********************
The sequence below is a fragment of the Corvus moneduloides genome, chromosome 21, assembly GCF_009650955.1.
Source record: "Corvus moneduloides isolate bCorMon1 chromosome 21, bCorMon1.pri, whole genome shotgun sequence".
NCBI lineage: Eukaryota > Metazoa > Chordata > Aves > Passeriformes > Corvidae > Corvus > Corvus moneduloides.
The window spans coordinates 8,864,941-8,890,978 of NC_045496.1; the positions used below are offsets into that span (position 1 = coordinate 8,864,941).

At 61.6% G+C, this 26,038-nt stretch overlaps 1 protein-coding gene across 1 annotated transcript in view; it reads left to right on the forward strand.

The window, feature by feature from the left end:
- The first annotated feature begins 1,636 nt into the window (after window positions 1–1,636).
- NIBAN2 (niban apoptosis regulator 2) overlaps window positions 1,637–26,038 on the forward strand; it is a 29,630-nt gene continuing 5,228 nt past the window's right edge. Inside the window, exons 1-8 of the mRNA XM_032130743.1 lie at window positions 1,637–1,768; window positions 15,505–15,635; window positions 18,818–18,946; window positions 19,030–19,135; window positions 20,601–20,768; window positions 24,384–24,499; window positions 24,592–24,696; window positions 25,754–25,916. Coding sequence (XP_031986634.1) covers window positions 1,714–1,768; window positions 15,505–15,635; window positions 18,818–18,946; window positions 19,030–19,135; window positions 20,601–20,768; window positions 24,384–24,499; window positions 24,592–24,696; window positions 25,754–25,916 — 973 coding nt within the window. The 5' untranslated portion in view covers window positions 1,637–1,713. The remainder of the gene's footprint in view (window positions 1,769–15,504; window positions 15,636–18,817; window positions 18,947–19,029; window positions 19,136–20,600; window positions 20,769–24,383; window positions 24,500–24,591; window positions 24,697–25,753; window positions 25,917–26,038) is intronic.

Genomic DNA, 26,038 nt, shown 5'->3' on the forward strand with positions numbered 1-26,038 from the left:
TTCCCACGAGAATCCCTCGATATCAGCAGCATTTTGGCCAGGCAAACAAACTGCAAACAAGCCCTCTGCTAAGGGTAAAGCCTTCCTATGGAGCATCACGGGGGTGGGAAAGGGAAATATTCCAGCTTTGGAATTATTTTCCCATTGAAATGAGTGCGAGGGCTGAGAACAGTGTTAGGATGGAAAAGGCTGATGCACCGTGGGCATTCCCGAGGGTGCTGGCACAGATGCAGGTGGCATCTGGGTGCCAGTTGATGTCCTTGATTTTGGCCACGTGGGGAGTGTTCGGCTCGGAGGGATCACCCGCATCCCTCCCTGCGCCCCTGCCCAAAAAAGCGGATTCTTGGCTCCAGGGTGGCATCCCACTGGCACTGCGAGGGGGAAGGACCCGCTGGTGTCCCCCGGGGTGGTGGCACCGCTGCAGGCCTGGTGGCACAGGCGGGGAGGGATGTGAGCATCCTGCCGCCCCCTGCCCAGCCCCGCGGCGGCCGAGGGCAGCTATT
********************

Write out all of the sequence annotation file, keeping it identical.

The sequence below is a fragment of the Corvus moneduloides genome, chromosome 21, assembly GCF_009650955.1.
Source record: "Corvus moneduloides isolate bCorMon1 chromosome 21, bCorMon1.pri, whole genome shotgun sequence".
NCBI lineage: Eukaryota > Metazoa > Chordata > Aves > Passeriformes > Corvidae > Corvus > Corvus moneduloides.
The window spans coordinates 8,864,941-8,890,978 of NC_045496.1; the positions used below are offsets into that span (position 1 = coordinate 8,864,941).

At 61.6% G+C, this 26,038-nt stretch overlaps 1 protein-coding gene across 1 annotated transcript in view; it reads left to right on the forward strand.

The window, feature by feature from the left end:
- The first annotated feature begins 1,636 nt into the window (after window positions 1–1,636).
- NIBAN2 (niban apoptosis regulator 2) overlaps window positions 1,637–26,038 on the forward strand; it is a 29,630-nt gene continuing 5,228 nt past the window's right edge. Inside the window, exons 1-8 of the mRNA XM_032130743.1 lie at window positions 1,637–1,768; window positions 15,505–15,635; window positions 18,818–18,946; window positions 19,030–19,135; window positions 20,601–20,768; window positions 24,384–24,499; window positions 24,592–24,696; window positions 25,754–25,916. Coding sequence (XP_031986634.1) covers window positions 1,714–1,768; window positions 15,505–15,635; window positions 18,818–18,946; window positions 19,030–19,135; window positions 20,601–20,768; window positions 24,384–24,499; window positions 24,592–24,696; window positions 25,754–25,916 — 973 coding nt within the window. The 5' untranslated portion in view covers window positions 1,637–1,713. The remainder of the gene's footprint in view (window positions 1,769–15,504; window positions 15,636–18,817; window positions 18,947–19,029; window positions 19,136–20,600; window positions 20,769–24,383; window positions 24,500–24,591; window positions 24,697–25,753; window positions 25,917–26,038) is intronic.

Genomic DNA, 26,038 nt, shown 5'->3' on the forward strand with positions numbered 1-26,038 from the left:
TTCCCACGAGAATCCCTCGATATCAGCAGCATTTTGGCCAGGCAAACAAACTGCAAACAAGCCCTCTGCTAAGGGTAAAGCCTTCCTATGGAGCATCACGGGGGTGGGAAAGGGAAATATTCCAGCTTTGGAATTATTTTCCCATTGAAATGAGTGCGAGGGCTGAGAACAGTGTTAGGATGGAAAAGGCTGATGCACCGTGGGCATTCCCGAGGGTGCTGGCACAGATGCAGGTGGCATCTGGGTGCCAGTTGATGTCCTTGATTTTGGCCACGTGGGGAGTGTTCGGCTCGGAGGGATCACCCGCATCCCTCCCTGCGCCCCTGCCCAAAAAAGCGGATTCTTGGCTCCAGGGTGGCATCCCACTGGCACTGCGAGGGGGAAGGACCCGCTGGTGTCCCCCGGGGTGGTGGCACCGCTGCAGGCCTGGTGGCACAGGCGGGGAGGGATGTGAGCATCCTGCCGCCCCCTGCCCAGCCCCGCGGCGGCCGAGGGCAGCTATT